(Need to read Part 1 of “10 Rules of Engagement for Turning Visitors into Customers” ?)
You’ve heard you need this “engagement” thing, haven’t you? It’s really the individual steps you might take to turn more website and blog and social media visitors into customers. And that’s the whole bottom-line reason to consider “engagement.” Here are Rules 6-10 . . .
6. Engage by Moving the Sales Process Forward
Are you relying on “Contact Us” to generate leads? 98% of visitors to websites never leave a trace. So if you’re waiting for visitors to contact you to take the next step, you’re probably missing a lot of leads. If visitors can’t take a low-commitment next step on your website, most will just go to a competitor website.
What is the next logical step in your sales process? Do you need to generate an estimate or a proposal or an ROI analysis? Could that process be replicated online — so the potential customer gets an immediate response — and is moved through the sales process faster?
On Autocrib.com, we built an online tool to “find out what machines you need” (see part 1 of “10 Rules of Engagement”). Once prospects have located the right machines, they want to know the cost — they need a price quote and ROI analysis. Before these online tools existed, visitors might click “Contact Us’, and then wait for a sales rep to prepare a price quote and ROI analysis and email it back to the prospect.
Now, visitors can prepare their own ROI analysis and get all the information they need (before ever considering visiting a competitive site).
7. Ask for the Action
If you have a blog or a Facebook page, you may be wondering, “why don’t we get many comments?” Have you given your audience a specific REASON to engage with you?
On your BLOG: always end every blog post by asking a question of your readers. Post something interesting — but fairly easy to respond to. Ask them if they’ve run into this situation and what they did, or if you forgot anything in your list of “X ways to . . .”.
Here’s what McDonalds was doing to drive engagement on their FACEBOOK page . . . getting their customers to talk about their food, and enticing others to feel hungry for a Big Mac as well . . .
8. What’s the Offer?
Once you have visitors on your website, how are you going to capture their contact information — so you can educate them over time and convert them into customers? Why not offer something of value that educates or furthers the sales process — in exchange for contact information?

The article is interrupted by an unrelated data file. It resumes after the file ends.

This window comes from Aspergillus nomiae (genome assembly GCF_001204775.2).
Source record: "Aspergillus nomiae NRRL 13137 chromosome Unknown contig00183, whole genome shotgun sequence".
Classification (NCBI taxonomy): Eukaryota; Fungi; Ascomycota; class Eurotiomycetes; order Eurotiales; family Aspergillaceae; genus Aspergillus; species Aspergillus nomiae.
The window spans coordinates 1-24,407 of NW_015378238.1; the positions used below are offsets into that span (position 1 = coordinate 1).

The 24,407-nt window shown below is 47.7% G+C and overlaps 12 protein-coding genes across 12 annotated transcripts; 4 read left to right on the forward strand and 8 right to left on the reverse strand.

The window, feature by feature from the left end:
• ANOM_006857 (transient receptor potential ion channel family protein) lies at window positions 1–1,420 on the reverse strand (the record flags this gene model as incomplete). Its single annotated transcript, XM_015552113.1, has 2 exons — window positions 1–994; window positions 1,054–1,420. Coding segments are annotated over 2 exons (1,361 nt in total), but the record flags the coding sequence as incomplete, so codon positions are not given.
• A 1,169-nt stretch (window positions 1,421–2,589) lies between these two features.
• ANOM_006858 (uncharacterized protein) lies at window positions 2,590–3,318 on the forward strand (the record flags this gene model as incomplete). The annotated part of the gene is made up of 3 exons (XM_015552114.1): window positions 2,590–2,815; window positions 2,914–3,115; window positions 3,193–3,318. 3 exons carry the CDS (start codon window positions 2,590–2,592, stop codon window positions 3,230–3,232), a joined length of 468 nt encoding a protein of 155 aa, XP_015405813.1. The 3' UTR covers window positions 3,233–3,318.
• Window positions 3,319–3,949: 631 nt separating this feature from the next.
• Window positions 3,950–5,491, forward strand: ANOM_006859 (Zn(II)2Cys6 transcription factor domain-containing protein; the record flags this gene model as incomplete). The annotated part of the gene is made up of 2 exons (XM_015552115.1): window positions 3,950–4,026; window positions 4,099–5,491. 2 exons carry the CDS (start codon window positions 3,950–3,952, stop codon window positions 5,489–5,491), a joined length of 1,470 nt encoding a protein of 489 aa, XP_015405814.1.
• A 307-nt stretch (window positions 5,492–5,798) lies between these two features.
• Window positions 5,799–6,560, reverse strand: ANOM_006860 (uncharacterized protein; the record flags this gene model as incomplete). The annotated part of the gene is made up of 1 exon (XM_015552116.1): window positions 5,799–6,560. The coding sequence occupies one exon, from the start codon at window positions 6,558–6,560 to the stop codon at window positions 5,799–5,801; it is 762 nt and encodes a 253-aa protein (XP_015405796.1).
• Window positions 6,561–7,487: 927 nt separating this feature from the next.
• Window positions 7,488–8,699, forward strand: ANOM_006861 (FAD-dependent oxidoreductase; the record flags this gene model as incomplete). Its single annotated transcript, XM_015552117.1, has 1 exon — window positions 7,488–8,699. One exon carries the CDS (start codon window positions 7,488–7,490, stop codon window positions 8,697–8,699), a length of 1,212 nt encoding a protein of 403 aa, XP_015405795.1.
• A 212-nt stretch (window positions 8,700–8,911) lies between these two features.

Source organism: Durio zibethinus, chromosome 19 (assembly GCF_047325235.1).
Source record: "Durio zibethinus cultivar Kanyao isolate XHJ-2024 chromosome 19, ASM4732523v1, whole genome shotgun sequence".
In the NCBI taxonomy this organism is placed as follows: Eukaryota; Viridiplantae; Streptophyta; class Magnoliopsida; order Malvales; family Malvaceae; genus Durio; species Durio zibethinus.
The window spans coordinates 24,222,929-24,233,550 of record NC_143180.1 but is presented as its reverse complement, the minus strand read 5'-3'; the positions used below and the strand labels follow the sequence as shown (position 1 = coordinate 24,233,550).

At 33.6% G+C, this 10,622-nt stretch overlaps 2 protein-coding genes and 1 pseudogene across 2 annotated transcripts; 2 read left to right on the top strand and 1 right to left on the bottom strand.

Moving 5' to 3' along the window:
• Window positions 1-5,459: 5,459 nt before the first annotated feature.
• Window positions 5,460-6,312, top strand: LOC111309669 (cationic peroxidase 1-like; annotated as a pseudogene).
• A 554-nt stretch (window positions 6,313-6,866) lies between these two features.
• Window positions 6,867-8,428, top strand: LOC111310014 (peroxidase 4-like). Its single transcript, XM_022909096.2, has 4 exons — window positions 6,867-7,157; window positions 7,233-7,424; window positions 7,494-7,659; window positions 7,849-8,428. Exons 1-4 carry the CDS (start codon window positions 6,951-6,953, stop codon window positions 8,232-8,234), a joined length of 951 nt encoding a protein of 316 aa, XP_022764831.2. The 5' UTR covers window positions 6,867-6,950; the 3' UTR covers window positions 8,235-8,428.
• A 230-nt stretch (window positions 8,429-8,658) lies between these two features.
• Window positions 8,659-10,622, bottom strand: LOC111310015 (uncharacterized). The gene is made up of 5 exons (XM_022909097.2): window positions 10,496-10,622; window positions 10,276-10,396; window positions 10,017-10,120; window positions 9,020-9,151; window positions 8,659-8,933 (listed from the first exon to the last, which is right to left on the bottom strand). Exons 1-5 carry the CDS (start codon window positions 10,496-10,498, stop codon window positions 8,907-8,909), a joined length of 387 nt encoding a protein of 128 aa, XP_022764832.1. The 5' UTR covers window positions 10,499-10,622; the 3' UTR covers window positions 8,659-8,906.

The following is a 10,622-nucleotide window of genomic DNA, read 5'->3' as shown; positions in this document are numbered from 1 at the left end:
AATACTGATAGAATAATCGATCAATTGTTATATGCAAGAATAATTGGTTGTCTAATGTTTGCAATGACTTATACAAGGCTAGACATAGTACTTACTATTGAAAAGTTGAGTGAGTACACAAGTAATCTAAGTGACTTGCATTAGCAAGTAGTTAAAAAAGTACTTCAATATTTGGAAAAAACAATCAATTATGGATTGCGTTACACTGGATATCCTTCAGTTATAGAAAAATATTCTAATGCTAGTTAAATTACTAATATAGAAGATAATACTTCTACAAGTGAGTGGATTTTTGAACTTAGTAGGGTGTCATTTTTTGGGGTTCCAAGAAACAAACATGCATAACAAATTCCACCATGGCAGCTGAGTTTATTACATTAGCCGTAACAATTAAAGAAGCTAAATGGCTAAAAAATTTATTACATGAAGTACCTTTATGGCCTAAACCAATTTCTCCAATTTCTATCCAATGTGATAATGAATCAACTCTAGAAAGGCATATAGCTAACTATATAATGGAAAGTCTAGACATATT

I noticed that on one particular blog, they end every post with an offer to download a white paper or ebook on a related topic:
9. Re-package or Re-format to Create Value
Would some of the information on your website be more useful — and more appealing — in another format? Could you take some paragraphs on how to compare products in your industry and turn them into a checklist? Could you take several blog posts on a topic, and package them into an ebook?
We took some copy we had in our “About Us” section — and reformatted it into something more useful and compelling — a “Response Roadmap“:
10. Inject Some “Gamification” Fun
Could you inject some fun into your website, blog, or social media page by borrowing some ideas from games?
- When Adobe released a new version of Photoshop, they wanted artists and designers to check out the new features. They created a series of “missions” as a game, and promoted each one by email. Each “mission” had the user complete certain tasks to demonstrate the new features — which earned the user a badge they could share on Facebook.
- People like to accomplish things. Could you create a series of mini-lessons useful to your target audience, and when they finish each one, they can click on a Twitter link to “tweet that you finished Lesson 4 on Bloggging.”
- Or give them access to exclusive content as a “Reward” for completing some tasks — like reading something and answering 3 questions?
- How about creating a “Leader Board“? Linked In does this by displaying the total number of your Best Answers for those who participate in Linked In Answers:
We created a weekly quiz on one of our Facebook pages. Once you select an answer, the correct answer is displayed — along with what percentage of visitors voted for each answer. And there’s a link to a blog post that explains the answer.
Have you seen any smart “engagement” ideas that could help turn more visitors into customers?